Expanding the Playing Field: Immune-Based Therapy Shows Potential for Lung, Other Cancers
Results from two early-phase clinical trials presented at the 2012 American Society of Clinical Oncology annual meeting provide further evidence that priming the immune system to attack tumors has potential as a treatment for certain cancers. The findings were also published June 2, 2012, in the New England Journal of Medicine (NEJM, here and here).
Although preliminary, the results are notable because, in both trials, the treatments produced substantial tumor shrinkage in some patients with non-small cell lung cancer, which has been extremely resistant to immune-based therapies thus far, the trial leaders explained. And in many of these patients, the tumor responses were maintained for a year or more.
"I think it's one of the most exciting things I've seen in recent years," said D. Ross Camidge, M.D., Ph.D., a lung cancer researcher at the University of Colorado Denver, who was not involved in either study. "A lot of the progress we've made recently has been about identifying molecular subtypes of lung cancer and having very specific targeted treatments. The promise of immunotherapy is something that actually cuts across some of those boundaries and may change every single treatment paradigm that we're currently developing."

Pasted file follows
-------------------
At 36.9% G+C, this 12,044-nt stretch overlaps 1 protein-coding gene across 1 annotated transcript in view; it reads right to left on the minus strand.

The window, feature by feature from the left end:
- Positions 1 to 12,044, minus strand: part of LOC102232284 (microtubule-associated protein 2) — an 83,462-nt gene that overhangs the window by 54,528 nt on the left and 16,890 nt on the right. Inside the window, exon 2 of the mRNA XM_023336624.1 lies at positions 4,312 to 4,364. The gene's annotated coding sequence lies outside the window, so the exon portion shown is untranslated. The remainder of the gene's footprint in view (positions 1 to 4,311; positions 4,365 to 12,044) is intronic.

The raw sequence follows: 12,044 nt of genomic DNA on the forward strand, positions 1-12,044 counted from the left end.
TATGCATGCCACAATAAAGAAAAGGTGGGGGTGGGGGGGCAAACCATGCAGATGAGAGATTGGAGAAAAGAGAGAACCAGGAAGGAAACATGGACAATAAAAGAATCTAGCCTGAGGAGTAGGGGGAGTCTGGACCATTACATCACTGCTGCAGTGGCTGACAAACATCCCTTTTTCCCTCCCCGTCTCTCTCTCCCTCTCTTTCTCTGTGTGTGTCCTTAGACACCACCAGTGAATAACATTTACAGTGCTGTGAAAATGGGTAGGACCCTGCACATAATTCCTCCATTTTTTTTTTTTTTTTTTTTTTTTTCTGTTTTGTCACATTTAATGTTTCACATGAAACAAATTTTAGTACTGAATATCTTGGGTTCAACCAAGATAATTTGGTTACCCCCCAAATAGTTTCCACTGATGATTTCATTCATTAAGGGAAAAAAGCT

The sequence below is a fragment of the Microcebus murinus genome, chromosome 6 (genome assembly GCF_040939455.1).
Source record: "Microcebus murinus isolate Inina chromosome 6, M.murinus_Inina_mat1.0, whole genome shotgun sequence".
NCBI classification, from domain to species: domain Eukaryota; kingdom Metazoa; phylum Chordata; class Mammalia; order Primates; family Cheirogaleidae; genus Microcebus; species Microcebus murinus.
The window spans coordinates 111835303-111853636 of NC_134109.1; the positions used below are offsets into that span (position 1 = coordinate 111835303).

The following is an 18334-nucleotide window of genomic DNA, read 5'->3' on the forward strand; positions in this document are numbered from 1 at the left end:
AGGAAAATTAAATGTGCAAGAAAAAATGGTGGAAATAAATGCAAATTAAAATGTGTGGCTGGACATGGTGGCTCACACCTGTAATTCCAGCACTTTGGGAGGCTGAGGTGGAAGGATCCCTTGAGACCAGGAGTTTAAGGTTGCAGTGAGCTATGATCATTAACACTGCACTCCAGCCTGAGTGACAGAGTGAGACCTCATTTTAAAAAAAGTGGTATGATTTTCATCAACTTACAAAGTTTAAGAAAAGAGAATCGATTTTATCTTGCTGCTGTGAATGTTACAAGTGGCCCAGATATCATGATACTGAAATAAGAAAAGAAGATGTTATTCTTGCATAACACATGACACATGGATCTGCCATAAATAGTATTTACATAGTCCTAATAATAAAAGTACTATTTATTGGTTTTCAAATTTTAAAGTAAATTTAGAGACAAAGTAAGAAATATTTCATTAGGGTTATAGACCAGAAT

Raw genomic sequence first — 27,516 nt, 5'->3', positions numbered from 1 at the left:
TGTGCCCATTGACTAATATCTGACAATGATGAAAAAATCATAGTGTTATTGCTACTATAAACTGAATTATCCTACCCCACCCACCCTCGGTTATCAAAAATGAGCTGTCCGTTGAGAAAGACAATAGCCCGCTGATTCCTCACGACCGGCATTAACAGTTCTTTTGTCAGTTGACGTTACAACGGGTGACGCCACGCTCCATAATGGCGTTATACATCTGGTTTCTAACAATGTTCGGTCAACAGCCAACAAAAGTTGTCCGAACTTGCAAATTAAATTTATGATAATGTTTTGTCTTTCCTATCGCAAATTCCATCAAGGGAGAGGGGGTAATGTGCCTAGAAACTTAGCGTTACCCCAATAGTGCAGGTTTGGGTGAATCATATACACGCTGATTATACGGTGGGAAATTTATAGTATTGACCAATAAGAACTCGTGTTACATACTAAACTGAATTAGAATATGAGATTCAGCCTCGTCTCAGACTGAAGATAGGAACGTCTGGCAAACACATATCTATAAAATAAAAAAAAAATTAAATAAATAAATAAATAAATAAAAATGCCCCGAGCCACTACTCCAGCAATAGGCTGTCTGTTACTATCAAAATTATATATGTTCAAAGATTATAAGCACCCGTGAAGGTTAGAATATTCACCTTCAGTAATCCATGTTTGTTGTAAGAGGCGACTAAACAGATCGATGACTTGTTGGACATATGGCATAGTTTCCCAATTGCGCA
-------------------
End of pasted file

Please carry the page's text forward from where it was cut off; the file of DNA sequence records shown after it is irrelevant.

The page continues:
Both studies tested investigational drugs that target molecules known as "checkpoint" molecules, which help restrain immune responses so they don't harm the body. Tumors can co-opt these checkpoint molecules, weakening the immune system's ability to eradicate the tumors.
Tumor shrinkage was also seen in patients with melanoma and kidney cancer. Previous studies have shown that these cancers can respond to immunotherapy, and the Food and Drug Administration (FDA) has approved immunotherapies for patients with these tumors. In addition, one of 17 patients with ovarian cancer who received one of the investigational drugs also had a tumor response.
Unleashing the Immune Response
The two drugs tested in the trials are monoclonal antibodies, one of which targets a receptor protein known as PD-1 on the surface of activated T cells. The other drug targets a binding partner (ligand) of PD-1, called PD-L1, which is expressed at higher than normal levels on many tumors and on cells in the tumor microenvironment in response to inflammatory stimuli.
Both agents are being developed by Bristol-Myers Squibb, which was the primary funder of both trials.
In 2011, the FDA approved the first checkpoint molecule inhibitor, ipilimumab (Yervoy™) to treat advanced melanoma. Ipilimumab, however, targets a different checkpoint molecule, CTLA-4, on the surface of activated T cells.
Patients in the trials also had stomach, breast, colorectal, castration-resistant prostate, or pancreatic tumors that grew despite multiple prior treatments. Nearly 300 patients were enrolled in the trial testing the PD-1 targeted agent, and slightly more than 200 were enrolled in the trial testing the PD-L1 targeted agent. Both trials tested escalating doses of the drugs, starting with a low dose. If no significant side effects were seen, the researchers incrementally increased the doses for patients who enrolled later.